Earlier this week, Annexin Pharmaceuticals announced that they had received green light from FDA to begin a phase II clinical trial within RVO – a step that the company describes as the most important in its history. The FDA’s decision, which provides a quality seal for the company’s project, also means a shorter path to the application for phase II within additional indications.
RVO is the main focus
The main focus of Annexin Pharmaceuticals is retinal venous occlusion, RVO, one of the most common causes of blindness. Today’s treatment for the disease leaves a lot to desire. On the one hand, it means great discomfort for the patient because of regular needle pricks in the eye for at least six months, and, on the other hand, it has a relatively low effect as only 2 out of 10 patients regain their vision. Annexin’s drug candidate ANXV is instead given intravenously and for a short period, two aspects that the company considers to be of great importance from a patient perspective.
Results are expected this year
The company has now received the green light from the FDA to start a clinical phase II study with ANXV in patients with RVO in the US. The study aims to investigate safety, tolerability, and effects on patients’ vision and retinal function. The plan is for the placebo-controlled multiple-dose study to include about 20 patients from approximately 6–8 eye clinics, and results are expected later in 2022.
The choice of the US as a location for conducting the studies is strategically important for several reasons. The country is not only the largest potential market, over 50 percent, for ANXV. Furthermore, the US has several leading doctors, so-called Key Opinion Leaders, in the RVO area, and Annexin believes a study approval in the country provides a good opportunity to find licensees.
Significant stamp of approval
According to Annexin, the FDA’s decision represents the most important step in the company’s history. In addition to the quality stamp an FDA approval entails, as well as the fact that it is now possible in practical terms to start the phase II study, the announcement also means that the company has a much shorter route – both in terms of time and cost – to apply for phase II approval for studies in other indications in the US. This is because the information package for ANXV regarding animal studies, ANXV production, and the quality have already been approved.
BioStock contacted Annexin Pharmaceuticals CEO Anders Haegerstrand to find out more about the FDA approval and what it means for the company.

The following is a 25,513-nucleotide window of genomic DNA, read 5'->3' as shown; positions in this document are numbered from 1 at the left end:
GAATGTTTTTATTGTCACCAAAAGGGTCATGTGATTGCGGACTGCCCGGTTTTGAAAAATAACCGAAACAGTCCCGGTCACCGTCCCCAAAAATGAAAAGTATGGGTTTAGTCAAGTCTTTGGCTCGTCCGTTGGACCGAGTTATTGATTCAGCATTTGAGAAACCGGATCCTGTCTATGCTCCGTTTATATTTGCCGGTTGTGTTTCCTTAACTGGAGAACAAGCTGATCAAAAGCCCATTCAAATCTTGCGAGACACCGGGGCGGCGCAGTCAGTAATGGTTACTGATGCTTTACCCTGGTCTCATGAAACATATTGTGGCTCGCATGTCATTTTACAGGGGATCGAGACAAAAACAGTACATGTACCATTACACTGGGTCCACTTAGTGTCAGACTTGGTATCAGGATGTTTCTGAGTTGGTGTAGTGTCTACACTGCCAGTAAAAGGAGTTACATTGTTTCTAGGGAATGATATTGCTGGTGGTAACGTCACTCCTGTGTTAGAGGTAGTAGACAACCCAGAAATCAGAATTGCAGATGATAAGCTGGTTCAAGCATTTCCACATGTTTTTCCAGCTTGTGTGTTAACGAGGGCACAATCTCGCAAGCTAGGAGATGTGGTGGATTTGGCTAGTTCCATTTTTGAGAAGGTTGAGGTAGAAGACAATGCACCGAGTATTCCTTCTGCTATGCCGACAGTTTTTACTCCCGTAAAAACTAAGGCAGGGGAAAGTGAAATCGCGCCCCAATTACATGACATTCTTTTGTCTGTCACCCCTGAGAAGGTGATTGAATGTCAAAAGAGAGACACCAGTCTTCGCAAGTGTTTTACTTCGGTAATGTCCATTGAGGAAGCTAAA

Anders, you describe the FDA approval as the biggest step in your history. Would you be able to develop around what approval means for Annexin?
– Choosing the US for the study is a bit like taking the bull by the horns as FDA’s assessment will still be the most important piece of the puzzle in the end. FDA regulates a market with over 300 million people and over 50 per cent of the value in RVO, in monetary terms, is there. I have previously discussed licensing deals with large companies, and I know how much the FDA’s positions weighs. We had a good interaction about a year ago and now we have gotten confirmation that we were thinking right.
When do you expect to be able to start patient recruitment for the phase II study?
– We are working to get ANXV and other material in place and to arrange formal start-up meetings at the eye clinics, something that couldn’t be done until now, after FDA’s announcement. I believe and hope for the first patient included within a month or so. We experience a great deal of interest from the eye clinics we engage in and maintaining the commitment and pace in the recruitment of patients for the study will be a key issue for us.
The approval also means a shorter path to approval for studies in other indications. Can you tell us something about what other indications you are looking for, for ANXV?
– We have received and do receive questions from doctors about being allowed to try ANXV on their patients, such as in covid-19 where we support a study in the Netherlands. We recently licensed the rights to use ANXV in the field of cancer, and this is of course an area that is very important and where ANXV has a unique point of action. I could list at least five diseases where there is data in animal models where ANXV has good effects, but not everything fits here.The content of BioStock’s news and analyses is independent but the work of BioStock is to a certain degree financed by life science companies. The above article concerns a company from which BioStock has received financing.